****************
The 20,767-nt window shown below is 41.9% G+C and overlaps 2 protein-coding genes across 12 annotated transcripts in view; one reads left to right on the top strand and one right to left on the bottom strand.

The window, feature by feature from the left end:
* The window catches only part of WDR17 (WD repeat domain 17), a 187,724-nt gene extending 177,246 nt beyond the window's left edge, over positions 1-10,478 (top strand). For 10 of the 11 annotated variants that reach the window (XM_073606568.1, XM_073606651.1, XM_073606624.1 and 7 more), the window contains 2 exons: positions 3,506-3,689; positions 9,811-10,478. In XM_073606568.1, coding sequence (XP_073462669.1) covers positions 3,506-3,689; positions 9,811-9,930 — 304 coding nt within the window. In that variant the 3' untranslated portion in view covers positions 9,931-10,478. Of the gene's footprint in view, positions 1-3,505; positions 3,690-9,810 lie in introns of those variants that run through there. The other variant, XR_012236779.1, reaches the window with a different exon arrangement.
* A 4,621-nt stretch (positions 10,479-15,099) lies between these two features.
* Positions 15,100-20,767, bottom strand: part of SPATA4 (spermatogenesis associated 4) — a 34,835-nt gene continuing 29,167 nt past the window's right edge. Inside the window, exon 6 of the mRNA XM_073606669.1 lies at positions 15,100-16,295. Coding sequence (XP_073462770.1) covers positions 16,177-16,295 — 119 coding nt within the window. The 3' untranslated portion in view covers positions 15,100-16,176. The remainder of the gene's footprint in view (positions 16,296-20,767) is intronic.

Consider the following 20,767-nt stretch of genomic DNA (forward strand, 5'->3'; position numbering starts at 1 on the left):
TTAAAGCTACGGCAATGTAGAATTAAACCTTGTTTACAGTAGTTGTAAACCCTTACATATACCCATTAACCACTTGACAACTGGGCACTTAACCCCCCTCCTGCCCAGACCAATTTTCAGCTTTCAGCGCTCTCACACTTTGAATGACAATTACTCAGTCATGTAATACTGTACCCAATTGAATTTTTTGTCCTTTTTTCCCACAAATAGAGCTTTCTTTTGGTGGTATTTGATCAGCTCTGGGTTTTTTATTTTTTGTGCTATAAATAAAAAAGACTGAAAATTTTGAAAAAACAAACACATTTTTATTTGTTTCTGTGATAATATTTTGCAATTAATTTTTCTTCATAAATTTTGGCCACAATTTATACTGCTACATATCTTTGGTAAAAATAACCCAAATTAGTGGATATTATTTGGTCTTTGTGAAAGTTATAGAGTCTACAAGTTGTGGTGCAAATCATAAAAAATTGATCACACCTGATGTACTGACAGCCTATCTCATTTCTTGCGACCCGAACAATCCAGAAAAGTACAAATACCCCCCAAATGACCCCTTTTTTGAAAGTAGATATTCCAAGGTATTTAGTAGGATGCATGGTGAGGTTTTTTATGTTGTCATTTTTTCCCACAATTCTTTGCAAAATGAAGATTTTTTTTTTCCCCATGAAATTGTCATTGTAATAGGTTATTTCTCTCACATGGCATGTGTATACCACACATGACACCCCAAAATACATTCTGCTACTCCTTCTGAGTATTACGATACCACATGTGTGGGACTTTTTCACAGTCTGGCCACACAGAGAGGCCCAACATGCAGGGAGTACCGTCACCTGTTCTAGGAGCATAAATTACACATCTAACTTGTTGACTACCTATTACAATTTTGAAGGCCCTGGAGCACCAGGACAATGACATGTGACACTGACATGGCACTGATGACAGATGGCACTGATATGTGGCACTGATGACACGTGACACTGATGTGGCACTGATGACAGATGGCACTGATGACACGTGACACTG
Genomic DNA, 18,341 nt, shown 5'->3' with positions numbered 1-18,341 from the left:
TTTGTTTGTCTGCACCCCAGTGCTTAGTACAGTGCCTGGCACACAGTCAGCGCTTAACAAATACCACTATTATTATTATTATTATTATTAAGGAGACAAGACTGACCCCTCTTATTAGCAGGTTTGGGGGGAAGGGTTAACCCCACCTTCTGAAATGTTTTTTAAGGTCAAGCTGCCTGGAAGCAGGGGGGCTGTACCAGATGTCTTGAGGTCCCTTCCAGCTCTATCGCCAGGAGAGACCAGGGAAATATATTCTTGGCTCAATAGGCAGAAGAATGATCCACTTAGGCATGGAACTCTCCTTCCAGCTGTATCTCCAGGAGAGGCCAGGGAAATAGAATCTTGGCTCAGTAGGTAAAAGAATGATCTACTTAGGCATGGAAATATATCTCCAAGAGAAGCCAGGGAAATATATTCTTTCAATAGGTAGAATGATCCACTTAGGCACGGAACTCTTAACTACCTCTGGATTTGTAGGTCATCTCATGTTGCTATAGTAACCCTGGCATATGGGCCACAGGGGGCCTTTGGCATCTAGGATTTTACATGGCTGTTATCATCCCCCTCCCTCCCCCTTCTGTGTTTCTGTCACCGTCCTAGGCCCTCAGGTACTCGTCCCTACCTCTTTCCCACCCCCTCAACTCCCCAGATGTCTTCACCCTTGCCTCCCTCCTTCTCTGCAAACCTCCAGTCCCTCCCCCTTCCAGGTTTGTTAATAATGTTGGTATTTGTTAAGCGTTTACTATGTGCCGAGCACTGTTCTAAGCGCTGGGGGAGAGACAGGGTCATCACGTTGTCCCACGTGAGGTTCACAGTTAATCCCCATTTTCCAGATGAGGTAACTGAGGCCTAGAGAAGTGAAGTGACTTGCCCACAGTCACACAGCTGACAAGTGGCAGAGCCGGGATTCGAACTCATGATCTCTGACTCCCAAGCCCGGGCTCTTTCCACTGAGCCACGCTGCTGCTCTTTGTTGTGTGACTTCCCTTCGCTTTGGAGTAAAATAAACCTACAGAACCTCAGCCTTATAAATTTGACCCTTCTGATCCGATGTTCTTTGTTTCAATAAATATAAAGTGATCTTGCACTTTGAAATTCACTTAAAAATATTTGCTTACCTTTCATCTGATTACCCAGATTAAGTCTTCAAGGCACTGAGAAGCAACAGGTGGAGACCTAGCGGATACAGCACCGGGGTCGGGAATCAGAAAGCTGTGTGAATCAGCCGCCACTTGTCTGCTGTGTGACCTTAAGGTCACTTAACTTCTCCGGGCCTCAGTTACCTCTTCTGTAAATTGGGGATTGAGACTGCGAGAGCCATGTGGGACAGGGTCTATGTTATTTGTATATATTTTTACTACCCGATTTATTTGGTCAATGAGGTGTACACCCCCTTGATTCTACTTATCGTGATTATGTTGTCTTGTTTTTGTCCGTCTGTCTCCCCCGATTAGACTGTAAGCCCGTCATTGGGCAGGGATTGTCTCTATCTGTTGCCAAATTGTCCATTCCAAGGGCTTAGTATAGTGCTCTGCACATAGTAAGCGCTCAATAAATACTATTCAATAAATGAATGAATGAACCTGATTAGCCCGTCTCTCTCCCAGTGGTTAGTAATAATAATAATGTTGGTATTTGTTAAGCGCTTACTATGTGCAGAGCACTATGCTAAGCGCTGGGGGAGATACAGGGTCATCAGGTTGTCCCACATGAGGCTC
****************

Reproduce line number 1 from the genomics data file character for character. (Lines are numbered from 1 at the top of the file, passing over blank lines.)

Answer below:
The 20,767-nt window shown below is 41.9% G+C and overlaps 2 protein-coding genes across 12 annotated transcripts in view; one reads left to right on the top strand and one right to left on the bottom strand.